Michael Ryan

Big Fort Worth, Arlington elections start April 22. Your research can start here

How to use an early voting machine

Here is a short lesson in how to use the electronic voting machines used in the Tarrant County early voting locations. A former election administrator explains the system. (Star-Telegram/Rodger Mallison)
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Here is a short lesson in how to use the electronic voting machines used in the Tarrant County early voting locations. A former election administrator explains the system. (Star-Telegram/Rodger Mallison)

I did one of those Person on the Street interviews last year just out of curiosity, asking passersby how they decide whom and what to vote for.

It was a little horrifying, honestly. Most seemed more than a little unsure how they decide. The most common answer was social media. One respondent proudly proclaimed she doesn’t vote.

Few folks will likely look to an endorsement when considering whom to vote for as president. We’re simply bombarded with news and opinion on that and other national- and even state-level offices 24/7, 365 days a year. But what about local elections? CNN and Fox News aren’t covering your city council race.

And consider that your vote in such local elections is much more important and influential than in a presidential race. You and your friends and neighbors are infinitely more likely to sway the outcome in a local election, for one thing. For another thing, the actions and decisions of local officials are much more liable to impact your life.

I’d also argue that the health of our republic depends on an engaged grassroots that is fertilized at the local level.

It so happens this region is seeing some of its most important elections May 4 — early voting for which begins Monday. Races include mayors and council members in Fort Worth and Arlington, as well as the Fort Worth ISD Board of Education and the powerful and far-reaching Tarrant Regional Water District.

Such elections typically attract turnout in the single digits, which is two or three notches below “anemic.”

I’d love to see you change that. And I’d implore you to not sit this one out. Again, while it may not boast the buzz and star-power of even last fall’s midterm elections, it is no less important — and arguably more so for your family and friends. It will go a long way toward shaping your world, including your roads and other infrastructure as well as city policies that impact crime, poverty, race relations, community amenities, taxes and your family budget.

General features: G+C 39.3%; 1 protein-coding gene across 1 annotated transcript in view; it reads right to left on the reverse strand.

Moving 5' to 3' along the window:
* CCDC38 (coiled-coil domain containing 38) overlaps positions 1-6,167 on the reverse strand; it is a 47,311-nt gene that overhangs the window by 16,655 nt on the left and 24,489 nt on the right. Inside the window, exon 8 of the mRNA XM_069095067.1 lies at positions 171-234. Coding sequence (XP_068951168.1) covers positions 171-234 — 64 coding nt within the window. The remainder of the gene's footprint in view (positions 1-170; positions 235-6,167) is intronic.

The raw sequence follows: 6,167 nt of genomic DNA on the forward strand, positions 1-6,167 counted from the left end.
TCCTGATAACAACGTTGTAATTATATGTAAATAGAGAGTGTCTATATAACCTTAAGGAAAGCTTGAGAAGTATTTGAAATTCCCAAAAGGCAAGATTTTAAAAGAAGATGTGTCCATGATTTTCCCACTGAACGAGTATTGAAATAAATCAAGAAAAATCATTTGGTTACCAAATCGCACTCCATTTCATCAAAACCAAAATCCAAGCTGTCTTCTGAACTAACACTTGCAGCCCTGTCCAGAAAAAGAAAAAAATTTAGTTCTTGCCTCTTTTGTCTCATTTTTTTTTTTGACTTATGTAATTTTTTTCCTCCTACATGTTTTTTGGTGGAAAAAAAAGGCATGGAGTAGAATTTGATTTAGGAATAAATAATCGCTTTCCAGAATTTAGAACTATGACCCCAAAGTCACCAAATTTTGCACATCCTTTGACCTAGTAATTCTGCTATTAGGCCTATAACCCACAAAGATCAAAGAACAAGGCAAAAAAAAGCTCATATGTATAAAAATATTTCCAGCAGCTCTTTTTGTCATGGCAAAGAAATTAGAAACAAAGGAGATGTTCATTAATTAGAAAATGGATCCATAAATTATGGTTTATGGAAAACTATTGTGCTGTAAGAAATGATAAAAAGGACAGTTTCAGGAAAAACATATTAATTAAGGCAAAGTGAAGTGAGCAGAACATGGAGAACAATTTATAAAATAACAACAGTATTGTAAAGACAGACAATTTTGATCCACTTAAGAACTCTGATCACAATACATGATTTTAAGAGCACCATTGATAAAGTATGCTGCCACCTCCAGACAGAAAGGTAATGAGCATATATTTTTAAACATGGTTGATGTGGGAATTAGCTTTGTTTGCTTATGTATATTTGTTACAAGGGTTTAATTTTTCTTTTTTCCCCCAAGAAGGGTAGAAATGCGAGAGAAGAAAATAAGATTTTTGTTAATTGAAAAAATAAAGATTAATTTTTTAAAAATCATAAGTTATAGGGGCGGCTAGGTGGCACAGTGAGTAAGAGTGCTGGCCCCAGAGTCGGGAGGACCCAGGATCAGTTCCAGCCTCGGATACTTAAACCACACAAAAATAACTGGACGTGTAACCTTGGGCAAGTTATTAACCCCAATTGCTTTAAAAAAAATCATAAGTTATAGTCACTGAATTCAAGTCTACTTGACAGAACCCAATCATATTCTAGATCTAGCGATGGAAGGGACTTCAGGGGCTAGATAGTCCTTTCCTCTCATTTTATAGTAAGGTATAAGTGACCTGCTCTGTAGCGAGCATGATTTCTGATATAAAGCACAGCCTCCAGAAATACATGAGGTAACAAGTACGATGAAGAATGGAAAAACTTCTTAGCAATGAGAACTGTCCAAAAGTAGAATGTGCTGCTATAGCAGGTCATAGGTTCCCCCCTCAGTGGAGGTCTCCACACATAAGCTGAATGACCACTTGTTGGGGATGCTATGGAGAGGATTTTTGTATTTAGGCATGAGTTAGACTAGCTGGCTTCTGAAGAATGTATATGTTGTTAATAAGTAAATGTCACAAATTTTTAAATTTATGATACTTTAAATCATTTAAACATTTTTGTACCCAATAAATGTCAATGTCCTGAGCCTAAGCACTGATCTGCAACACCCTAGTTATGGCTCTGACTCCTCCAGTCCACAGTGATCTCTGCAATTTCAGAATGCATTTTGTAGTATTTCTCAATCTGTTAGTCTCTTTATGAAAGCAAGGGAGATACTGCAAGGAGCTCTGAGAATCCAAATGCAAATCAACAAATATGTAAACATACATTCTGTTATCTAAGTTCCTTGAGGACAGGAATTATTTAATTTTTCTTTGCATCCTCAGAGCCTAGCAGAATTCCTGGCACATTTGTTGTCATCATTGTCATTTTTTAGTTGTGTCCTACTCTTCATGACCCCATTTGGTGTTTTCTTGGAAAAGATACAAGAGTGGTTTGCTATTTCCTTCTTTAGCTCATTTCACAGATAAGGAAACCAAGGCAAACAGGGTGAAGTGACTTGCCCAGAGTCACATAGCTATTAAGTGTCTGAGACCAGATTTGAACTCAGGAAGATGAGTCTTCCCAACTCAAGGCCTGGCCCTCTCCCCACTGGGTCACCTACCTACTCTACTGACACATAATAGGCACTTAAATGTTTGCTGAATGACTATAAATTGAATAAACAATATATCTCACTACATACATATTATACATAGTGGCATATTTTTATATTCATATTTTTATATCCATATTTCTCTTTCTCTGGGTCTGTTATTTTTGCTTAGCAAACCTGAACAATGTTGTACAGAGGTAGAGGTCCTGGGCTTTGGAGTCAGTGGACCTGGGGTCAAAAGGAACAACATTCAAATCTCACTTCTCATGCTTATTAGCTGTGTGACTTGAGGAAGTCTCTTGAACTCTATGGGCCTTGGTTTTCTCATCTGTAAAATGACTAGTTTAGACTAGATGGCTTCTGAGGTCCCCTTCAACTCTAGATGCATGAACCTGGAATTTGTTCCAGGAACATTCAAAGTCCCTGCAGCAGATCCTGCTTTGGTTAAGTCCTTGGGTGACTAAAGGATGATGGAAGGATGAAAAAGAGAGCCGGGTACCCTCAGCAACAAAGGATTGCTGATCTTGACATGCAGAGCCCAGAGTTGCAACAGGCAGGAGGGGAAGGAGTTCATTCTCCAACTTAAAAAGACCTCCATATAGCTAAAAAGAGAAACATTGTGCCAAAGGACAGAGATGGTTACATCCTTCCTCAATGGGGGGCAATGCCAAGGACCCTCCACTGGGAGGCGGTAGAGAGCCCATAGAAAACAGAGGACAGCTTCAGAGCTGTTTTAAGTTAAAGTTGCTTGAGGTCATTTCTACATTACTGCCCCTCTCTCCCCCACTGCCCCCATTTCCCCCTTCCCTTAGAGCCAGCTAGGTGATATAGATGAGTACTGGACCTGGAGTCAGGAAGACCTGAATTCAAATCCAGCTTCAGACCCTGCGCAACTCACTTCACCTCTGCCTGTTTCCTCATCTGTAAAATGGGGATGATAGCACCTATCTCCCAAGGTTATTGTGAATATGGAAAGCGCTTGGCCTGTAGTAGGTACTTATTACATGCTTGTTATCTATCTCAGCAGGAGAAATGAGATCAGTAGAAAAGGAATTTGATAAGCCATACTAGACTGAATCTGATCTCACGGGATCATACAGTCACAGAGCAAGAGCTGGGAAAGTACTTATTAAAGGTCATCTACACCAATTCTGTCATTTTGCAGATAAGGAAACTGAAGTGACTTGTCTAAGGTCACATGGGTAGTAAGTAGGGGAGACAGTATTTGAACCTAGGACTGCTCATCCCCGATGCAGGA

You will, in short, be setting your city’s course for years to come.

But whom to vote for?

May I suggest looking to your local newspaper?

We’ve put together an online Voters Guide with tons of information about candidates for city council and mayor in both Fort Worth and Arlington, Fort Worth ISD board trustees and members of the water district board. The guide includes the candidates’ answers, in their own words, to questions posed by Star-Telegram reporters.

You can find a link to our online Voters Guide on top of our home page, www.star-telegram.com.

In addition, the Star-Telegram Editorial Board has published its recommendations in races for Fort Worth mayor and council; Arlington mayor; Fort Worth ISD board seats; and the two available seats on the Tarrant Regional Water District board.

There was a time when I, like many, questioned the propriety and value of newspaper endorsements. Through much thought, debate and years of interactions, I answered those questions in my own mind decades ago, and here’s where I landed: We in the editorial writing business are in a highly privileged position from which we can meet and take the measure of elected officials and candidates for public office. It’s my view that we’d be remiss sitting on our hands and not sharing our observations on the Opinion page. It’s also what leadership, which an opinion page aspires to, demands.

Nor can I tell you how seriously and studiously my colleagues and I take the responsibility.

We couldn’t get to every race we wanted to. But I don’t think I’ve ever worked any harder than this election cycle, when we met at length, one at a time, with nearly 40 candidates in the above elections.

But we didn’t stop there, either. Some races called out for more sleuthing, so we checked records and archives and conducted interviews with others in the know to make sure we made the best possible recommendations we could.

Then the editorial board met to go over each race and each candidate and, after several days of meetings, came to a consensus on our endorsements — without pride or prejudice, and with the region’s best interests at heart.

We offer our recommendations not in the spirit of “telling” anyone whom to vote for, but in the hope that our considered opinions will help you navigate a crowded field of office-seekers. I think it’s one of the most vital things a local newspaper can do.

I just wanted you to know what went into it.

The Star’s Michael Ryan, a Kansas City native, is an award-winning editorial writer and columnist and a veteran reporter, having covered law enforcement, courts, politics and more. His opinion writing has led him to conclude that freedom, civics, civility and individual responsibility are the most important issues of the day.
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